Customs Broker in Oakland Port
Guidance of US import process

Customs Broker in San Francisco Port
IMPORT PROCESS
 
Clear Customs in Bay Area Customs Clearance
You, as an importer, should work with an experienced customs broker who can effectively navigate through U.S. Customs and governmental agencies. A highly experienced broker is desired to work with you through the entire process. The broker usually guides you on setting your importer record, evaluating product classification, assessing the regulation risk and governmental agency compliance, entry preparation, releasing of your goods, arranging the local pickup and delivery.  The broker usually helps you to pay the duty to US government. The broker helps to purchase the importer bonds in most cases.  Having a good and reliable customs broker will avoid the potential delay of the movement of your goods, reduce the risk of the regulation compliance,  improve your supply chain and profitability in a significant way.


Overall Import Process:

  • Setup importer record.  The import should setup the importer record with a customs broker by signing a POA(Power of Attorney) and providing the tax ID document (EIN letter or a copy of your personal SSN card)
  • Assess of the risk of product. Before placing a purchase order from your foreign vendor, it is always a good practice to verify the product with a licensed customs broker to assess the risk of importing such product into US.  Some products are subjected to FDA, USDA, FSIS, DOT and other governmental agency regulation.  Some products from certain countries are subjected to anti-dumping and countervailing duty. 
  • Ship the product.  US government requires the importer to file ISF (Importer Security Filing) at least 24 hours before the departure of the shipment. So the importer should work with the shipper to provide the ISF documents to the customs broker at least 2-3 days before shipping the product
  • Provide the shipment document to the customs broker.  
  • Customs clearance. The customs broker collects the requirement documents to clear the customs. U.S. Customs requires the importer to possess the Customs Bond for most of the formal entries to assure revenue to the U.S. government. A customs broker assists the importers in obtaining the Customs Bonds by offering single transaction bonds to companies which do not import on a regular basis and continuous bonds, which renew annually to companies who are importing regularly. Usually 3-5 days before or after the shipment arrives, the broker clears the shipment and send you release document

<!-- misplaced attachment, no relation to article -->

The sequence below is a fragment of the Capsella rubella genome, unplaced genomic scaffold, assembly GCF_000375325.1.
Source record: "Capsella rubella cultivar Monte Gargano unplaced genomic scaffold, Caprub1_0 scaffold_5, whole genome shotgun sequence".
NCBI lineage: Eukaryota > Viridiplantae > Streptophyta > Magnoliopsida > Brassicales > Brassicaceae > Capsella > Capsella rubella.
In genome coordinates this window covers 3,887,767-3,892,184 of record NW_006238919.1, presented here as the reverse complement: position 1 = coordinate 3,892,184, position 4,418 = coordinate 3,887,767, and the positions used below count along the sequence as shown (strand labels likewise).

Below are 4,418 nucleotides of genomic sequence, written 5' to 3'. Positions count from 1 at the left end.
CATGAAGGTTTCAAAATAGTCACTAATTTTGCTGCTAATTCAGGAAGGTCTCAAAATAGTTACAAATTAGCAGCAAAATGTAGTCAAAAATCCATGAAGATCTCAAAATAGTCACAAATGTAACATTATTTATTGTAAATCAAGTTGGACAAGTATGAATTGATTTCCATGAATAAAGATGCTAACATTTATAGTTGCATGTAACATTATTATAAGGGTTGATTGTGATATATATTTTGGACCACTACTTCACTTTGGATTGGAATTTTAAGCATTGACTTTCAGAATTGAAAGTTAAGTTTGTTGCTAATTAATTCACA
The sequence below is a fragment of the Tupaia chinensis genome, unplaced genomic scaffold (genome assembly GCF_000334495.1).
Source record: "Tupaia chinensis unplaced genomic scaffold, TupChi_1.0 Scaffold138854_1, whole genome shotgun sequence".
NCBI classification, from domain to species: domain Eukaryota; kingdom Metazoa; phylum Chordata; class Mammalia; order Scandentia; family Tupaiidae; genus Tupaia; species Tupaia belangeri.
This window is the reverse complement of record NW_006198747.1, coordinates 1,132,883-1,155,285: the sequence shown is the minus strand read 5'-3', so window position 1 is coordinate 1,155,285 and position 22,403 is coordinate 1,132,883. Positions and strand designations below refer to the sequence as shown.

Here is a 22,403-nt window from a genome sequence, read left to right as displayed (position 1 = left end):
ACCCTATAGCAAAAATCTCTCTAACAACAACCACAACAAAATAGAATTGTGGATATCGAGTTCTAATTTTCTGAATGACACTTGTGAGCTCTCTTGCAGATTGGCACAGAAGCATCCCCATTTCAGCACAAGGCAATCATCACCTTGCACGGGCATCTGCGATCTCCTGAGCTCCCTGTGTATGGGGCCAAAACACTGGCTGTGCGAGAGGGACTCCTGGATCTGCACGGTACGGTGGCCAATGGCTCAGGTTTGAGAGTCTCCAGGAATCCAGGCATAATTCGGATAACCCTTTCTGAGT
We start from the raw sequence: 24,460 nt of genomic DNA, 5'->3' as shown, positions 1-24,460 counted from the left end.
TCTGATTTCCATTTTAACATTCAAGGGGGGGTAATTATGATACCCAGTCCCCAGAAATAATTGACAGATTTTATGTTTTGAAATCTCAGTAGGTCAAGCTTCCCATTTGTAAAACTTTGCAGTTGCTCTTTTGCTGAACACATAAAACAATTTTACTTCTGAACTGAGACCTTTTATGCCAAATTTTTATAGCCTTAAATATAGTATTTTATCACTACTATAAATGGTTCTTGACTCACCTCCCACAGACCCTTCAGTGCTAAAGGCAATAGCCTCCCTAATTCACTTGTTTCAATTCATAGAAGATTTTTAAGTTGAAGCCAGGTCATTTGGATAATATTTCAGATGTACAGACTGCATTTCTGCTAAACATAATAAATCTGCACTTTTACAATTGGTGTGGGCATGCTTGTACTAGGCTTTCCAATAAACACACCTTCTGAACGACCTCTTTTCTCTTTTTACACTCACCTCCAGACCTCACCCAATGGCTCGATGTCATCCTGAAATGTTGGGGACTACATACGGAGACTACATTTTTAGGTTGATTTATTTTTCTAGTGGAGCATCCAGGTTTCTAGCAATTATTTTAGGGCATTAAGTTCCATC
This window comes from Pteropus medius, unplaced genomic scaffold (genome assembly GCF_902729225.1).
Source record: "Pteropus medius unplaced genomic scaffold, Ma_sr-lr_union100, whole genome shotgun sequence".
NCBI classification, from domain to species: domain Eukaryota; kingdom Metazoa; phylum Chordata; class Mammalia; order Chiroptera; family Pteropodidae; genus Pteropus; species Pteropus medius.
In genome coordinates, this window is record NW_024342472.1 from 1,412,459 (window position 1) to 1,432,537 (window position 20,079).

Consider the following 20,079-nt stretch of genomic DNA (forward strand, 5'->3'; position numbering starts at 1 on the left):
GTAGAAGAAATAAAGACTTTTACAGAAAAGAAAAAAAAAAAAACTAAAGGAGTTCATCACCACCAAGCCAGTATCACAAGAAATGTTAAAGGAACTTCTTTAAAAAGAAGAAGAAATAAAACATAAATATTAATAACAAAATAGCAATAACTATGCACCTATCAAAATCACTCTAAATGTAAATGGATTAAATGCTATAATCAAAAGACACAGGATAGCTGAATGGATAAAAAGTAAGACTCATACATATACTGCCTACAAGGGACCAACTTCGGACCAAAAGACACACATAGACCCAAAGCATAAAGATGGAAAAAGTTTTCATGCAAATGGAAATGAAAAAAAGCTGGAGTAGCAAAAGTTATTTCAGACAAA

• Pickup the shipment. After receiving the release document from the customs broker, you or customs broker can arrange the pickup of your shipment based on the release document and delivery order issued by customs broker.
  • Pay the duty. Most of the time, the customs broker pay the duty to US customs on your behalf. You just need to pay the duty along with other service fees to your broker. They will take care of payment afterwards. 
     


ABI Customs Broker in California


Paperless Documents
Most customs broker transmits Customs entry information electronically to U.S. Customs via ABI software. U.S. Customs responds with an immediate electronic message showing cargo release status.  As an importer, you need to provide following documents to your customs broker in a PDF format:

  • Power of Attorney
  • Tax id doc (EIN letter or SSN card copy)
  • ISF information
  • Commercial Invoice and Packing List